The National Institute for Social Work is set to close down and
transfer its functions to the Social Care Institute for Excellence,
according to a provisional agreement reached with the Department of
Health last week.
Board members of NISW agreed that the charity, which was
established more than 40 years ago to promote excellence in social
work and social care, would cease to be viable in its own right
after Scie takes over its core functions in the autumn.
“The charitable objectives are best pursued through Scie from
now on,” NISW chairperson John Ransford said.
Subject to a satisfactory deal being reached with the government
on the transfer of functions and the majority of NISW’s 40 staff to
the new charitable company, NISW’s board of governors is likely to
decide on an “orderly closure” at its next meeting in June.
Ransford predicted that it could take up to a year from then to
complete current work and sell NISW’s central London buildings.
Scie was announced by the government in July 2000 and will be
responsible for developing a knowledge base of what works in social
care and disseminating that knowledge to managers, practitioners,
and service users. It will also produce best practice guidelines
for frontline staff.
Ransford said it would not be financially viable for the two
organisations to co-exist as they would be fighting for the same
government contracts and funding.
“The services that NISW has developed will be taken on in a more
secure environment by Scie,” Ransford said.
He added said the three most crucial elements developed by NISW
– the electronic social care library, the development of the
information network and of practice in general, and the inclusion
of a service-user perspective – appeared to have been taken on by
Peter Beresford, chairperson of the independent network for
service users Shaping our Lives, said he hoped that Scie would be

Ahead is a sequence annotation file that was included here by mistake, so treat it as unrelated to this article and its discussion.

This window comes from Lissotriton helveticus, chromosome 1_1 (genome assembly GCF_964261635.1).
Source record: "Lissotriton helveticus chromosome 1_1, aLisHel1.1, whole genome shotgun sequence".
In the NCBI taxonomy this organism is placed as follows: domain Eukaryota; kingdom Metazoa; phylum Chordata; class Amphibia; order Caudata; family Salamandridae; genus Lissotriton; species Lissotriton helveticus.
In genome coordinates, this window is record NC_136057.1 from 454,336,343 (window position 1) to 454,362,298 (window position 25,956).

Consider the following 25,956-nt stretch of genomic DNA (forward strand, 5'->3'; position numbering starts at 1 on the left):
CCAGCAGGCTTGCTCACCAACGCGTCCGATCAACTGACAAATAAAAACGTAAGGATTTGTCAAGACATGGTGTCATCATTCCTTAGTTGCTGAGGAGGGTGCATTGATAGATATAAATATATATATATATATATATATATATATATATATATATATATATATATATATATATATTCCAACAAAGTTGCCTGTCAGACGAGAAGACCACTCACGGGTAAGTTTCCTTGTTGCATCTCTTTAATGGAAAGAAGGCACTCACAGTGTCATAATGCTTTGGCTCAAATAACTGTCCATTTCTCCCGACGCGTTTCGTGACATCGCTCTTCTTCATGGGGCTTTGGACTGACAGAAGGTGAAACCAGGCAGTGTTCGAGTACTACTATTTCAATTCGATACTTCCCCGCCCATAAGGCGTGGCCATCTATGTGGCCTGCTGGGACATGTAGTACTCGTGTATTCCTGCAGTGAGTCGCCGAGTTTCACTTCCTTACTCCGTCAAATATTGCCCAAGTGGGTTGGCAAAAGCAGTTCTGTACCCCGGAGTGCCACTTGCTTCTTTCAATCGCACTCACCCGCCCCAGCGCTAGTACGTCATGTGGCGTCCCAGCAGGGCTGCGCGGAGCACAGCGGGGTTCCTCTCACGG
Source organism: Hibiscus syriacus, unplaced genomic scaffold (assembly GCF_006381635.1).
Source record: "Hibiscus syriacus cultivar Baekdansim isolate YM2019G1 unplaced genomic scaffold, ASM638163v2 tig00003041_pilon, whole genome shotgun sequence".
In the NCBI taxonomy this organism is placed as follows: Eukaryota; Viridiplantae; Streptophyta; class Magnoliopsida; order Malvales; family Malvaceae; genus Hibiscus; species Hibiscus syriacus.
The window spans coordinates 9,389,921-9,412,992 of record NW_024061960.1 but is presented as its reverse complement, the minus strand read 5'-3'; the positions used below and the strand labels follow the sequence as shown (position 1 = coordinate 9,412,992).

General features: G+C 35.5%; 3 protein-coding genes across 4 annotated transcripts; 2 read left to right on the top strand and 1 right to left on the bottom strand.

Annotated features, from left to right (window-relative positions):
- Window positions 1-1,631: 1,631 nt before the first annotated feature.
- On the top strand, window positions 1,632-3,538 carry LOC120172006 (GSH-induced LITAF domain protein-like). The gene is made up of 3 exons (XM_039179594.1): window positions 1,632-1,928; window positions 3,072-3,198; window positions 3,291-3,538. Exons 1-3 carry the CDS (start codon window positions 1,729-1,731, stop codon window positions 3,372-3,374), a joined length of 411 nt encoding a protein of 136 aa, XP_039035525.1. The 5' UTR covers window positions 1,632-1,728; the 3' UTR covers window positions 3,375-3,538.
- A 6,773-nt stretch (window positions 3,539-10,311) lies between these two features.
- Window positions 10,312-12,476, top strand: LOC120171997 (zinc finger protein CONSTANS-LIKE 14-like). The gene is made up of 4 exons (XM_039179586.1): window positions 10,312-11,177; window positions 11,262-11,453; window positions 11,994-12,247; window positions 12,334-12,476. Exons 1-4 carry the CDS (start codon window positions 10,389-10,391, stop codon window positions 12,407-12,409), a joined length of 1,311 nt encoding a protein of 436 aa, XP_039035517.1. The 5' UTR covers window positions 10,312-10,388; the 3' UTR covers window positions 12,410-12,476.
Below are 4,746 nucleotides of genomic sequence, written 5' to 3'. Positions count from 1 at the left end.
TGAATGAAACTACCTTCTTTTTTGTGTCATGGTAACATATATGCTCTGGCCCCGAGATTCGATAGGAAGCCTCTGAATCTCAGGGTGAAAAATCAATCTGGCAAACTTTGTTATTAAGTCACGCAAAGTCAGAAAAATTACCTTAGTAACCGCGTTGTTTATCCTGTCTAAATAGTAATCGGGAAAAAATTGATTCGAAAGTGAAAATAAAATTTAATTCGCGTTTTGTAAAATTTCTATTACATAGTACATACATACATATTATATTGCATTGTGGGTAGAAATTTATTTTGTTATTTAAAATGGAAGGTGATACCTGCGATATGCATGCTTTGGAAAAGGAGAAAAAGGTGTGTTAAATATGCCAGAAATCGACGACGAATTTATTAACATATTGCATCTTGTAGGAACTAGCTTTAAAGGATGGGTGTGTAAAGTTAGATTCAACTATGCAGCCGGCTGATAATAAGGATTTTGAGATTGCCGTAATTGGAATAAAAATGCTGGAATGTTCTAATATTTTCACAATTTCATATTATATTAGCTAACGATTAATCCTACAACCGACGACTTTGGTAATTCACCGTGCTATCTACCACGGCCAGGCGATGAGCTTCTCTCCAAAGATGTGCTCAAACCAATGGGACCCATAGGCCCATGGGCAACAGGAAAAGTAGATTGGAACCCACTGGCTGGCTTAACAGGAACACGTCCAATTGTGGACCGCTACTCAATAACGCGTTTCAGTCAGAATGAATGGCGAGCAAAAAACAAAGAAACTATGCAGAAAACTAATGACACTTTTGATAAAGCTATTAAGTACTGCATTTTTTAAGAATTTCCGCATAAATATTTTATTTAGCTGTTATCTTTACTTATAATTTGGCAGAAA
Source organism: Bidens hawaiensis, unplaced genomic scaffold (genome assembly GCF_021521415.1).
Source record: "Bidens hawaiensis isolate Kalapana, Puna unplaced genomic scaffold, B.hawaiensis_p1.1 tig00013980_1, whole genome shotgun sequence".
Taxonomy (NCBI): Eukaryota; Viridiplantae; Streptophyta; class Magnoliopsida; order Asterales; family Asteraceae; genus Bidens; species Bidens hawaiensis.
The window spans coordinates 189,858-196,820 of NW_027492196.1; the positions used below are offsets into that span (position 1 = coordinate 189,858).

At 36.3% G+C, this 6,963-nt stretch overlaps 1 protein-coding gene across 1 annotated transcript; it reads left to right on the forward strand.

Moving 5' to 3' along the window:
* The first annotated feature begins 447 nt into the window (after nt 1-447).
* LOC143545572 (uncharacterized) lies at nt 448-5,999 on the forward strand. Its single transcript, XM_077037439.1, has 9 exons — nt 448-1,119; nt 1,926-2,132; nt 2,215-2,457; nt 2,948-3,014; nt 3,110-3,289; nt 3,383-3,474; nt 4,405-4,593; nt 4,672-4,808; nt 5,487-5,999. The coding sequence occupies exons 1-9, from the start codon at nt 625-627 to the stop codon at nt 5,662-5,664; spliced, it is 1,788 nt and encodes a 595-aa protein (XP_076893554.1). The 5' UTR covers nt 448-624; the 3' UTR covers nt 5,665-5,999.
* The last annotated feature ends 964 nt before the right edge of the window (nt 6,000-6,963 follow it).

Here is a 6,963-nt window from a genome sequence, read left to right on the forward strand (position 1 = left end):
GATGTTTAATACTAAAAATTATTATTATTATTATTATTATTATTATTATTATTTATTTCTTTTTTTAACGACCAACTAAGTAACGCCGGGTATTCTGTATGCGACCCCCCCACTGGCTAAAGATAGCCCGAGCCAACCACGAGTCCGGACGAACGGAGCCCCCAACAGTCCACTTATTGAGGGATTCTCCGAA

committed to a strategic approach to user involvement. But he
doubted that Scie as an organisation could provide the support to
the independent network provided by NISW.
“We are concerned about the loss of NISW, which has been a
terrific resource to advance user involvement for social care,”
Beresford said. “We hope to speak to Scie about how it can take on
user involvement in a systematic way but we do not expect we can
look to Scie to have the same supportive relationship.”
Beresford said the independent network would instead be asking
for government funding to help create an independent free-standing
organisation to speak out on quality according to service
Meanwhile, the results of the consultation on the quality
strategy for social care released last week reveal that the concept
of Scie is seen as “very positive” and is thought to represent “a
rare opportunity to provide a national framework for quality”.
Respondents to the government’s strategy, which was published in
August 2000, believe Scie must be “strong and independent” and
build effective partnerships with other national bodies in order to
The majority of the 260 organisations which responded to the
quality strategy supported the use and dissemination of research
findings as a key role for Scie, calling for it to “summarise and
synthesise” and make life-long learning “an on-going objective for